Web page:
When the Wizards' preseason schedule was released a few months ago, I nearly jumped out of my seat when I saw the game against Zalgiris Kaunas. It immediately took me back to my trip last winter to Eastern Europe for a story on international basketball - and one of the more memorable Thanksgiving meals of my life.
Yes, I spent Thanksgiving in Lithuania last year. It's not as sad as it might sound. I knew when I planned the trip that I was going to have to spend America's biggest pig-out holiday in a country that didn't know anything about it and didn't care, either. Plus, my wife was cool with me being there, telling me that we would celebrate the holiday when I returned.
But it was my last night of an exhausting two-week trip through Russia, Serbia and Lithuania and I decided to spend it watching a EuroLeague game between Zalgiris and CSKA Moscow.
Zalgiris-CSKA is about as big as a game can get in Lithuania. It would almost be like watching a Duke-Carolina game at Camden Indoor Arena, except the rivalry has even deeper intensity and historical significance. Zalgiris is Lithuania's flagship team (it was founded in 1944 - two years before the NBA was formed) and CSKA has its roots in the Soviet Red Army, which made for some hotly contested events - especially during the Soviet occupation of Lithuania. I met a former Zalgiris player who told me in his broken English that fans would sometimes get into fights - with each other and with players - during the more heated games.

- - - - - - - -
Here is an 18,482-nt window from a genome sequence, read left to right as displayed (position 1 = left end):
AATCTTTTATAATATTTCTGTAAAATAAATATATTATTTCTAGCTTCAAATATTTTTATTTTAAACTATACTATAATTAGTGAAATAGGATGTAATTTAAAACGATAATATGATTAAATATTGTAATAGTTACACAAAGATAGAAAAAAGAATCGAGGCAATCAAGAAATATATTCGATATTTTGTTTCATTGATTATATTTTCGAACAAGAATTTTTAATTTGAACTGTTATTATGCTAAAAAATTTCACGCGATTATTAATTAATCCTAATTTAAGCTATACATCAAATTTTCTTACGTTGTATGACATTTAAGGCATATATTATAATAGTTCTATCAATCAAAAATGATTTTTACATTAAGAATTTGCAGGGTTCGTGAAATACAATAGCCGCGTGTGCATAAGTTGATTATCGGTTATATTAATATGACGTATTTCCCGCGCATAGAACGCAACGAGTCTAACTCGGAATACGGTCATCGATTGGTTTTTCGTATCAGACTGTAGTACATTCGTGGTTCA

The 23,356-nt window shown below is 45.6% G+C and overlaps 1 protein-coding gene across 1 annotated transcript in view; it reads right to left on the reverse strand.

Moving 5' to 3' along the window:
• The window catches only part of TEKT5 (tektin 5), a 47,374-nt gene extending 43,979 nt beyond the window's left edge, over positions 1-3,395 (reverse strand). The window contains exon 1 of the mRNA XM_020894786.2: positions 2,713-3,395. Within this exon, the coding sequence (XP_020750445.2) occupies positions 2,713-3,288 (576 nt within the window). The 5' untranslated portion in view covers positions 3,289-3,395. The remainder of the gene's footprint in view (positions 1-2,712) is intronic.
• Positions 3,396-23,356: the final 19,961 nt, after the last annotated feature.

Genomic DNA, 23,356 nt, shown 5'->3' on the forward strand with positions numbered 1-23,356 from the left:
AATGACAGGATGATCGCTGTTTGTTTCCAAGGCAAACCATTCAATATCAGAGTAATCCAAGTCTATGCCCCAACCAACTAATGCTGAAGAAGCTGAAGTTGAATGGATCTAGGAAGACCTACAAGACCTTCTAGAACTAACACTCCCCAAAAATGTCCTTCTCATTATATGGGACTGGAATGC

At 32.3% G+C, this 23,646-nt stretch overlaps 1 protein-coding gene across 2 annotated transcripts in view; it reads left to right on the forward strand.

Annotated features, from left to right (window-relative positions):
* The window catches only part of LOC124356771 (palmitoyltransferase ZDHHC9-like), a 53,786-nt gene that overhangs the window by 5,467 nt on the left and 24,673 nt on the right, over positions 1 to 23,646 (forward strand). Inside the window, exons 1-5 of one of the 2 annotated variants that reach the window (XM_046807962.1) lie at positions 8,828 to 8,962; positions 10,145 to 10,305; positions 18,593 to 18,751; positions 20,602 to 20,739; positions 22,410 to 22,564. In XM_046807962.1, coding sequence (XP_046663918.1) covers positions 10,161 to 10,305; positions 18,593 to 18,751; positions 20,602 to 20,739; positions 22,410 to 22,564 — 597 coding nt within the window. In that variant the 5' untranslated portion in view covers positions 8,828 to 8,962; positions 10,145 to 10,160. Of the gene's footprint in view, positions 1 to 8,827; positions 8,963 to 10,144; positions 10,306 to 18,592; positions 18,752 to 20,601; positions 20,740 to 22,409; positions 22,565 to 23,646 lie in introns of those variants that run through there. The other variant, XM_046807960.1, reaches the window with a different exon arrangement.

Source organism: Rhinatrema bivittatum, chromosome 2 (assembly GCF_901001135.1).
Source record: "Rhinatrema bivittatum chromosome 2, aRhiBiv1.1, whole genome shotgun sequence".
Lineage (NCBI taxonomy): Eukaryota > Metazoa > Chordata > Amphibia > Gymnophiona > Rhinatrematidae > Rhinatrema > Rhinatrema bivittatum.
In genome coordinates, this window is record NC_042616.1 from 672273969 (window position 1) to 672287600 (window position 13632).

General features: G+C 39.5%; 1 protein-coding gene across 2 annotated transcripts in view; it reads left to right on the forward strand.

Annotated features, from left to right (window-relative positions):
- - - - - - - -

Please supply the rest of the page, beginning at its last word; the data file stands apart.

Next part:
The game was played at the historic Sports Hall in Kaunas, the hometown of NBA stars such as Arvydas Sabonis, Sarunas Marciulionus, Zydrunas Ilguaskas and former Maryland point guard Sarunas Jasikevicius. The gym was built in 1939 in time for Lithuania to host the second-ever European Championships. Lithuania won its second consecutive gold medal that year in controversial fashion with the aide of Frank Lubin, an American born to Lithuanian immigrants. Lubin is known as the "Godfather of Lithuanian basketball" after popularizing the game in the country.
Trust me, the tiny little gym hadn't been touched much in the past 70 years. Only two years ago, the team added about 500 seats to raise the capacity of the gym to roughly 5,000. Fans were packed in like circus clowns in a Volkswagen Beetle. You really can touch the ceiling from the upper deck.
I happened to be sitting in the section with some tall, former Lithuanian basketball players and I know they had to be suffering because I'm 6-2 and I could feel my knees against my chest. Algis Pavilonis, Director of Lithuanian National Team Foundation and my tour guide for most of my time in Lithuania, was at least five inches taller than me.
But being so close created a really intimate atmosphere for the game. It was much more boisterous than any college game, with fans chanting and singing, constantly and loudly.
The coolest part about the arena, though, had to be the concessions. Zalgiris had its own beer. Not really. But one of the team's sponsors is a nearby brewery that produces beer cans with the team logo. I don't drink, but I took one home with me.